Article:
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If i iterate over a STL container i sometimes need to know if the current item is the last one in the sequence. Is there a better way, then doing something like this? Can i somehow convert rbegin()?

std::vector<int> myList;

// ....
std::vector<int>::iterator lastit = myList.end();  
lastit--;

for(std::vector<int>::iterator it = myList.begin(); it != myList.end(); it++)  {
     if(it == lastit)
     {
        // Do something with last element
     }
     else
     {
       //  Do something with all other elements
     }
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5  
If you want to do something special to the last element, just iterate over every element except for the last element and do something with the last element later. –  tstenner May 11 '09 at 13:06
1  
@tstenner: make an answer out of that - I'll most certainly vote you up! –  xtofl May 11 '09 at 13:59
    
@tstenner: Good answer. Keep in mind that your approach would need to require that myList is not empty. –  Drew Dormann May 11 '09 at 15:35
    
@tstenner: Your approach does not solve the problem, how to determine, which is the last element. –  RED SOFT ADAIR May 12 '09 at 7:56

7 Answers 7

up vote 3 down vote accepted

Try the following

std::vector<int>::iterator it2 = (++it);
if ( it2 == myList.end() ) {
  ...
}

The following should work as well

if ( it+1 == myList.end() ) {
  // it is last
  ...
}
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Or: if (boost::next(it) == lastit) { ... –  Pukku May 11 '09 at 15:26

Maybe you can iterate backwards (use rbegin/rend) and put your special task before the loop or replace the end check with it != lastit and put the special handling after the loop

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I would have some doubts about my design if some elements need to be treated differntly, but this suggestion is a bit cleaner for me (don't forget to test for empty containers)

std::vector<int>::iterator lastit = myList.end();
if (lastit != myList.begin())
{
  lastit--;
  for(std::vector<int>::iterator it = myList.begin(); it != lastit; ++it)
  {
     // Do
  }
  // Do with last
}
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1  
I don't think this needs to be bad design. How about producing output like "a, b, c and d"? –  Uli Gerhardt May 11 '09 at 13:14

Use reversed iteration, this way you will have only one end()-1-like computation (notice the rbegin()+1) and no comparsions:

for(vector<int>::iterator it = myValues.rbegin()+1; it != myValues.rend(); it++) {
    cout << *it << endl;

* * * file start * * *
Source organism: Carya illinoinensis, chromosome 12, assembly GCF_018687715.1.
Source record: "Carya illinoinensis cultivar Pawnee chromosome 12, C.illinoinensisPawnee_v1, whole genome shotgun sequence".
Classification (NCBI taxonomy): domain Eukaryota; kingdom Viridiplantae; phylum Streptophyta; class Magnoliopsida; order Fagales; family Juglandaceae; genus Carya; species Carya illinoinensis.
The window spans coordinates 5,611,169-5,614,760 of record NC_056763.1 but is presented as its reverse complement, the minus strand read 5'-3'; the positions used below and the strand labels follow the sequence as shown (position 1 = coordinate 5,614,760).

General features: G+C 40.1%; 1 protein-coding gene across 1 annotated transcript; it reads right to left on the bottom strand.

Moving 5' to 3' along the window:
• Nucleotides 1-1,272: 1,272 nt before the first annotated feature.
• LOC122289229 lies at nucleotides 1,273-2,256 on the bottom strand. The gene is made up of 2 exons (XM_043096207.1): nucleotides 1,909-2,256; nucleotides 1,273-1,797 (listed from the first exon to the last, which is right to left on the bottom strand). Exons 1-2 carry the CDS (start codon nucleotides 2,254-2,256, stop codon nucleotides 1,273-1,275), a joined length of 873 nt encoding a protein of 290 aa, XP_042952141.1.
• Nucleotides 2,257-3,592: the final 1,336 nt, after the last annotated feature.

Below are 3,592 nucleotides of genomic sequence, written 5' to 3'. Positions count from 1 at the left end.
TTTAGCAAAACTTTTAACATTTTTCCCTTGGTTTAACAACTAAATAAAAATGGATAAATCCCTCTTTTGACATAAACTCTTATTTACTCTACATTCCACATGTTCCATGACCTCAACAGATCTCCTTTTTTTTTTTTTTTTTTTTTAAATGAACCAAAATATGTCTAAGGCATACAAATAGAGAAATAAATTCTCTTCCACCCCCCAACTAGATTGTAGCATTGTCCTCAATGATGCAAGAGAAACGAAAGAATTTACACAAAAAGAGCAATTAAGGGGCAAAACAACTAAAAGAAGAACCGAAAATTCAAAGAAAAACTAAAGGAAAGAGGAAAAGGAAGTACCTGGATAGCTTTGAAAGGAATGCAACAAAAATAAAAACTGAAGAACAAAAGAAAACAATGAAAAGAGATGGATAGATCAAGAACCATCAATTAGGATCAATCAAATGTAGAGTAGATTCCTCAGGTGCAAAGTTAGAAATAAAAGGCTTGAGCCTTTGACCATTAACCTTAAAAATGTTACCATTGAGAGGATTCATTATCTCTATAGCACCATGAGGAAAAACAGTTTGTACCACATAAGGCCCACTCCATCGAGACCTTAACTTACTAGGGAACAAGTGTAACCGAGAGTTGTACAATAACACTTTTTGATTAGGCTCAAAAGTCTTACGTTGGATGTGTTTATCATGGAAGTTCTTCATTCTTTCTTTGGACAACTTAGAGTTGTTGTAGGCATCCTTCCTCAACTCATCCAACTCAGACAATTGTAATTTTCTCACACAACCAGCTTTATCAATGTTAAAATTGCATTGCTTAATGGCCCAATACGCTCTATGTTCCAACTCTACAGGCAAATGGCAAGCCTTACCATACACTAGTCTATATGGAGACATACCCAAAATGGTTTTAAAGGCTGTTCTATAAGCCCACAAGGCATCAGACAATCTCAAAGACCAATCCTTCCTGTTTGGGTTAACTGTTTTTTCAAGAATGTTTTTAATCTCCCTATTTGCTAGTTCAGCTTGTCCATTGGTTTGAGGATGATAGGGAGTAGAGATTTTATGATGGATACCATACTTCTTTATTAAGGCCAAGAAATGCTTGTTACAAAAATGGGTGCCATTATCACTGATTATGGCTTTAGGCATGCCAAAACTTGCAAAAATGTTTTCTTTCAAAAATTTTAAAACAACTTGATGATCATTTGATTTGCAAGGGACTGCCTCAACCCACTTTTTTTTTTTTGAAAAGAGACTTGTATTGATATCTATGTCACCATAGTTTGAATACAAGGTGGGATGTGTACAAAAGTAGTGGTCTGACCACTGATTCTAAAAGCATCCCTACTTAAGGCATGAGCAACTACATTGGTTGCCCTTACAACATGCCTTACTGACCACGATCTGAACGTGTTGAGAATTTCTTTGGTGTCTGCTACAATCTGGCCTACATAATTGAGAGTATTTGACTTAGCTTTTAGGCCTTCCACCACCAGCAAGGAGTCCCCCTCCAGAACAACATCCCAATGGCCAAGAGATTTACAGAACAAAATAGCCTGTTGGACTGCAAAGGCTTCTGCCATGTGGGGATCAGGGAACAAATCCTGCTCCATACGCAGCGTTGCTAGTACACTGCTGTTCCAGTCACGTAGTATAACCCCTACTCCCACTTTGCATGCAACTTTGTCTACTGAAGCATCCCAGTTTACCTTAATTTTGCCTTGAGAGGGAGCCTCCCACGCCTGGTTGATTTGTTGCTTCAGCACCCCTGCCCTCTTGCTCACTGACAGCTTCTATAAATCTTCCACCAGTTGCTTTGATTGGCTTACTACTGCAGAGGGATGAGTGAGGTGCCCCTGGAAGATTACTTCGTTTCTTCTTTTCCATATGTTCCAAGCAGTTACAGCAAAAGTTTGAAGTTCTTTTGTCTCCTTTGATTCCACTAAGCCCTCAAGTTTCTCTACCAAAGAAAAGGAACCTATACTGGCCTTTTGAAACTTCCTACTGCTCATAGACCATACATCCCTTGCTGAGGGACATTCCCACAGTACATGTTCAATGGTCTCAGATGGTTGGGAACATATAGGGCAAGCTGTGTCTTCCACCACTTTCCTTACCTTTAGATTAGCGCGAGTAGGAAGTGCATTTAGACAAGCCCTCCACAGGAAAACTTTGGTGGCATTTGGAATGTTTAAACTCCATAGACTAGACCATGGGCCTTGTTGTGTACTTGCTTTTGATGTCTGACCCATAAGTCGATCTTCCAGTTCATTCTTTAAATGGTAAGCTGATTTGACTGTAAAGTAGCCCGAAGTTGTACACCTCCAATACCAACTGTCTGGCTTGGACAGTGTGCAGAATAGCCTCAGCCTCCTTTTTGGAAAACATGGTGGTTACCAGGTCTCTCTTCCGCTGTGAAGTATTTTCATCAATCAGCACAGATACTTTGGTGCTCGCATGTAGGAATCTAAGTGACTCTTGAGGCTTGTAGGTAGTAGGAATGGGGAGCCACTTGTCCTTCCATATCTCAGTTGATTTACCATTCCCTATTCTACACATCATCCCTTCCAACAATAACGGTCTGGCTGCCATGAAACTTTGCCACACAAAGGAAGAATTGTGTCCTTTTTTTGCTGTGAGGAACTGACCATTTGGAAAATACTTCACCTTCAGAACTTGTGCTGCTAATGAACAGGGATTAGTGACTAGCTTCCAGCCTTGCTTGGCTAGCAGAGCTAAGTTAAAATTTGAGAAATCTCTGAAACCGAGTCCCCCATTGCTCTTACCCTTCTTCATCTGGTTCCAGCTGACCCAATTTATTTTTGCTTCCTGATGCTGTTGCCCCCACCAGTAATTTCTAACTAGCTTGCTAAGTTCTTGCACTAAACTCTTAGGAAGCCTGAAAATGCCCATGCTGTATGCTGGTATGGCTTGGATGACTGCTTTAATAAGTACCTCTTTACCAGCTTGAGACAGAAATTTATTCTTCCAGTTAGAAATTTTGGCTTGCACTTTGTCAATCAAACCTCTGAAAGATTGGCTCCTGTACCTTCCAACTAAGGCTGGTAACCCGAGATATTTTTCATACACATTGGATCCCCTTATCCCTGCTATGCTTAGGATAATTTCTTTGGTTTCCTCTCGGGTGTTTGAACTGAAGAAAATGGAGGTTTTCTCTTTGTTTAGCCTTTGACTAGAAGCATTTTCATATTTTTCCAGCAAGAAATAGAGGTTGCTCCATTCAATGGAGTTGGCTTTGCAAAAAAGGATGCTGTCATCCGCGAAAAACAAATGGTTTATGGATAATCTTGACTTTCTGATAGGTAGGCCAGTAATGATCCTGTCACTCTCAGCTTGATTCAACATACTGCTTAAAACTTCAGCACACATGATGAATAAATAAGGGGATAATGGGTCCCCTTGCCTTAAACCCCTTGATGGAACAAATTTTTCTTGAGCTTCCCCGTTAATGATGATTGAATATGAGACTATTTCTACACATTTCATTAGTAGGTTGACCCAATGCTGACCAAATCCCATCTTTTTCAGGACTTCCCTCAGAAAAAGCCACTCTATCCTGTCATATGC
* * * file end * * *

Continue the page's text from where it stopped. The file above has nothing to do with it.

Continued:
}
cout << "Process last one: " << *myValues.rbegin() << endl;

Also, for the vector<>, computing end()-1 is probably fast, so you can also do it like following:

for(vector<int>::iterator it = myValues.begin(); it != myValues.end()-1; it++) {
    cout << *it << endl;
}
cout << "Process last one: " << *myValues.rbegin() << endl;

If you don't want to process the element after the loop, you can:

for(vector<int>::iterator it = myValues.rbegin(); it != myValues.rend(); it++) {
    if(it == myValues.rbegin())
        cout << "Process last one: " << *it << endl;
    else
        cout << *it << endl;
}
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Usually the order is important, so processing in reverse order isn't practical. –  Mark Ransom May 11 '09 at 15:06
    
I mostly find my self traversing collections in "for_each" like way, i.e. to do something with each element, without referring to other elements and order of processing. –  anon May 11 '09 at 16:13
    
True, for_each style processing wouldn't care about the order. But if you care about which one is the last, you probably care about the order of the others as well. –  Mark Ransom May 12 '09 at 3:30

For a random access iterator like that for vector, you don't need the temporarary. You can say:

if ( it + 1 == v.end() ) {
   // at one before end
}

Edit: And even for non-random access types one could use std:;distance:

if ( distance( it, v.end() ) == 1 ) {
   // at one before end
}
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An important question is: why create a loop if you do something special for 1 element. Why not do something special to the 3rd element? To every 4rth? ...

Just iterate over the elements to be treated the same, write separate code to treat the others.

Have a look at answers to this question, too.

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If you're using a vector, it's actually much simpler to use an integer index to iterate:

std::vector<int> myList;
for (unsigned int i = 0; i < myList.size(); i++)
{
  if (i == (myList.size() - 1))
  {
    processDifferently (myList[i])
  }
  else
  {
    process (myList[i])
  }
}

Minimizing the number of calls to myList.size() is left as an exercise for the OP :)

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